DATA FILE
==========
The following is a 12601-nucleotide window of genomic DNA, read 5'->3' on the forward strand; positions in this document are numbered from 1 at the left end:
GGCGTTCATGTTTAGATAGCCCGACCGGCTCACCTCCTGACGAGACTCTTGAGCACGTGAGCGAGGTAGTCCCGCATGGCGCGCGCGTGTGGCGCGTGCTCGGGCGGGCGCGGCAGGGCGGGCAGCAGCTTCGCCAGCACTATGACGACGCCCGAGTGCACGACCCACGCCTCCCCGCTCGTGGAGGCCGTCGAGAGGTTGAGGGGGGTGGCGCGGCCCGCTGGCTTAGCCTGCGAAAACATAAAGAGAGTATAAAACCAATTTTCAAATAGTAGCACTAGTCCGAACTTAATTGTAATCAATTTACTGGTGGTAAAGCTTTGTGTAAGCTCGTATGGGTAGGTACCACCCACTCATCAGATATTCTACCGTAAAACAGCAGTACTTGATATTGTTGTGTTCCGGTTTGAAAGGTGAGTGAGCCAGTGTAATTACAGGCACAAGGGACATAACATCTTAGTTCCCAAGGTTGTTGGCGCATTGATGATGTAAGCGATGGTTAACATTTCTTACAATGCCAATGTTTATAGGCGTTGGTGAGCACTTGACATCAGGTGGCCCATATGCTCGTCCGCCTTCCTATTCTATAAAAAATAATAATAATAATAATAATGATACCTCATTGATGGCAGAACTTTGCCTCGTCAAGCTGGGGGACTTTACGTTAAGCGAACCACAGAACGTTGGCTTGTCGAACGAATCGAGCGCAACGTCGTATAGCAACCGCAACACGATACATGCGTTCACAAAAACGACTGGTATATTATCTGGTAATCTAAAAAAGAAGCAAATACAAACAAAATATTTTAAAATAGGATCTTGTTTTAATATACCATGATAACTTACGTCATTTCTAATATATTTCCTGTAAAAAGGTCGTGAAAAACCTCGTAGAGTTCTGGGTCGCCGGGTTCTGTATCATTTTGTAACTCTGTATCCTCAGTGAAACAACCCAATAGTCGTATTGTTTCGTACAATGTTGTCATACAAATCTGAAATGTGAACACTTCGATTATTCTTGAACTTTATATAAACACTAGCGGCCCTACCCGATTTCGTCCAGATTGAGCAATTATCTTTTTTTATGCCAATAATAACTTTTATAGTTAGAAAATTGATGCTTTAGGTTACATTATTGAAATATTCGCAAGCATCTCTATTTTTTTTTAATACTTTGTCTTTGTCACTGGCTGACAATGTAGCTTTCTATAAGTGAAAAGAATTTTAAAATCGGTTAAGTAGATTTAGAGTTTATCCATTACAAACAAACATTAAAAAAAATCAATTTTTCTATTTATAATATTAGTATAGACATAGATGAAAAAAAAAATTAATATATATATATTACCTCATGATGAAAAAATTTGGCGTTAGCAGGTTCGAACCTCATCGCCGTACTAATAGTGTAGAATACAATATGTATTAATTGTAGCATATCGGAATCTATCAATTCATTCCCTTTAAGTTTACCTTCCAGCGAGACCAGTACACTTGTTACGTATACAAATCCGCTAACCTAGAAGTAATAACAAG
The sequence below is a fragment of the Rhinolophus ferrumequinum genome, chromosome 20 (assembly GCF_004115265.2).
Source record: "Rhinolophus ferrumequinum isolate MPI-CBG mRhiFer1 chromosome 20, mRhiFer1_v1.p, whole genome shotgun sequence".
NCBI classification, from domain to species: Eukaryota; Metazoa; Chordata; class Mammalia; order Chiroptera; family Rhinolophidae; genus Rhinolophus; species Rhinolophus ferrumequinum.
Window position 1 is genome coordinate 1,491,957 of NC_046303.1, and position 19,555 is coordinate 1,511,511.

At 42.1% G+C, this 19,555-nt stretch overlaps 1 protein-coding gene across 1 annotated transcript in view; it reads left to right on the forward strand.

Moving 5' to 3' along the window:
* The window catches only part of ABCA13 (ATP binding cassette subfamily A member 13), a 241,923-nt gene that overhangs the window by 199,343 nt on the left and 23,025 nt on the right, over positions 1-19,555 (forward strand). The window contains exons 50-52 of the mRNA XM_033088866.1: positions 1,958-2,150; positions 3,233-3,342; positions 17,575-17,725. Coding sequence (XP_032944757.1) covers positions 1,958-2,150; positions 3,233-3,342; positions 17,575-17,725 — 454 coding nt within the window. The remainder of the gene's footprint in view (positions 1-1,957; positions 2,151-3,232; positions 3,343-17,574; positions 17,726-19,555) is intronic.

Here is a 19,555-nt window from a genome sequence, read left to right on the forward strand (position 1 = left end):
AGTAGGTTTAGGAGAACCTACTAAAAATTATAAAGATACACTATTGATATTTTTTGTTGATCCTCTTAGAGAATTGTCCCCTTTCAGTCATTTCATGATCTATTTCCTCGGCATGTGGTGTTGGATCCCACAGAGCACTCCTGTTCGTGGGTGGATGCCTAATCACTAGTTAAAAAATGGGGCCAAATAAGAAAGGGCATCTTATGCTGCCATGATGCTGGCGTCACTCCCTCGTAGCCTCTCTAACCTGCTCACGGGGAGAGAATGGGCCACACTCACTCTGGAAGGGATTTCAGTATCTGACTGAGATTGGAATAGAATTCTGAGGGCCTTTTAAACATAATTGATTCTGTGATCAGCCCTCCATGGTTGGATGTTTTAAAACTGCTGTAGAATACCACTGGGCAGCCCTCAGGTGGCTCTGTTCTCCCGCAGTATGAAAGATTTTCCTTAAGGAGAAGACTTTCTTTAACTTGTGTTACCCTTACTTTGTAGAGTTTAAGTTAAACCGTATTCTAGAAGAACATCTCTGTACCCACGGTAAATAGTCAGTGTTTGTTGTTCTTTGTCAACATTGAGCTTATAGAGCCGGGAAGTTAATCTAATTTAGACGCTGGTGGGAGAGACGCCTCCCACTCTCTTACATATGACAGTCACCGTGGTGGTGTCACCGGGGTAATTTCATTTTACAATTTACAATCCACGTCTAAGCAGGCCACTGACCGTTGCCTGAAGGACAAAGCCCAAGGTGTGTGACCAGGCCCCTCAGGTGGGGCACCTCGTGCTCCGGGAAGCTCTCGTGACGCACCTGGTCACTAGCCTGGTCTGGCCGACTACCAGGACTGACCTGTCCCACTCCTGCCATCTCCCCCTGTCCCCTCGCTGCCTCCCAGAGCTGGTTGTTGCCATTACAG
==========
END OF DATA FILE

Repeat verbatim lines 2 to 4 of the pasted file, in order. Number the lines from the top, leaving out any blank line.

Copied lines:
GGCGTTCATGTTTAGATAGCCCGACCGGCTCACCTCCTGACGAGACTCTTGAGCACGTGAGCGAGGTAGTCCCGCATGGCGCGCGCGTGTGGCGCGTGCTCGGGCGGGCGCGGCAGGGCGGGCAGCAGCTTCGCCAGCACTATGACGACGCCCGAGTGCACGACCCACGCCTCCCCGCTCGTGGAGGCCGTCGAGAGGTTGAGGGGGGTGGCGCGGCCCGCTGGCTTAGCCTGCGAAAACATAAAGAGAGTATAAAACCAATTTTCAAATAGTAGCACTAGTCCGAACTTAATTGTAATCAATTTACTGGTGGTAAAGCTTTGTGTAAGCTCGTATGGGTAGGTACCACCCACTCATCAGATATTCTACCGTAAAACAGCAGTACTTGATATTGTTGTGTTCCGGTTTGAAAGGTGAGTGAGCCAGTGTAATTACAGGCACAAGGGACATAACATCTTAGTTCCCAAGGTTGTTGGCGCATTGATGATGTAAGCGATGGTTAACATTTCTTACAATGCCAATGTTTATAGGCGTTGGTGAGCACTTGACATCAGGTGGCCCATATGCTCGTCCGCCTTCCTATTCTATAAAAAATAATAATAATAATAATAATGATACCTCATTGATGGCAGAACTTTGCCTCGTCAAGCTGGGGGACTTTACGTTAAGCGAACCACAGAACGTTGGCTTGTCGAACGAATCGAGCGCAACGTCGTATAGCAACCGCAACACGATACATGCGTTCACAAAAACGACTGGTATATTATCTGGTAATCTAAAAAAGAAGCAAATACAAACAAAATATTTTAAAATAGGATCTTGTTTTAATATACCATGATAACTTACGTCATTTCTAATATATTTCCTGTAAAAAGGTCGTGAAAAACCTCGTAGAGTTCTGGGTCGCCGGGTTCTGTATCATTTTGTAACTCTGTATCCTCAGTGAAACAACCCAATAGTCGTATTGTTTCGTACAATGTTGTCATACAAATCTGAAATGTGAACACTTCGATTATTCTTGAACTTTATATAAACACTAGCGGCCCTACCCGATTTCGTCCAGATTGAGCAATTATCTTTTTTTATGCCAATAATAACTTTTATAGTTAGAAAATTGATGCTTTAGGTTACATTATTGAAATATTCGCAAGCATCTCTATTTTTTTTTAATACTTTGTCTTTGTCACTGGCTGACAATGTAGCTTTCTATAAGTGAAAAGAATTTTAAAATCGGTTAAGTAGATTTAGAGTTTATCCATTACAAACAAACATTAAAAAAAATCAATTTTTCTATTTATAATATTAGTATAGACATAGATGAAAAAAAAAATTAATATATATATATTACCTCATGATGAAAAAATTTGGCGTTAGCAGGTTCGAACCTCATCGCCGTACTAATAGTGTAGAATACAATATGTATTAATTGTAGCATATCGGAATCTATCAATTCATTCCCTTTAAGTTTACCTTCCAGCGAGACCAGTACACTTGTTACGTATACAAATCCGCTAACCTAGAAGTAATAACAAG
The sequence below is a fragment of the Rhinolophus ferrumequinum genome, chromosome 20 (assembly GCF_004115265.2).
Source record: "Rhinolophus ferrumequinum isolate MPI-CBG mRhiFer1 chromosome 20, mRhiFer1_v1.p, whole genome shotgun sequence".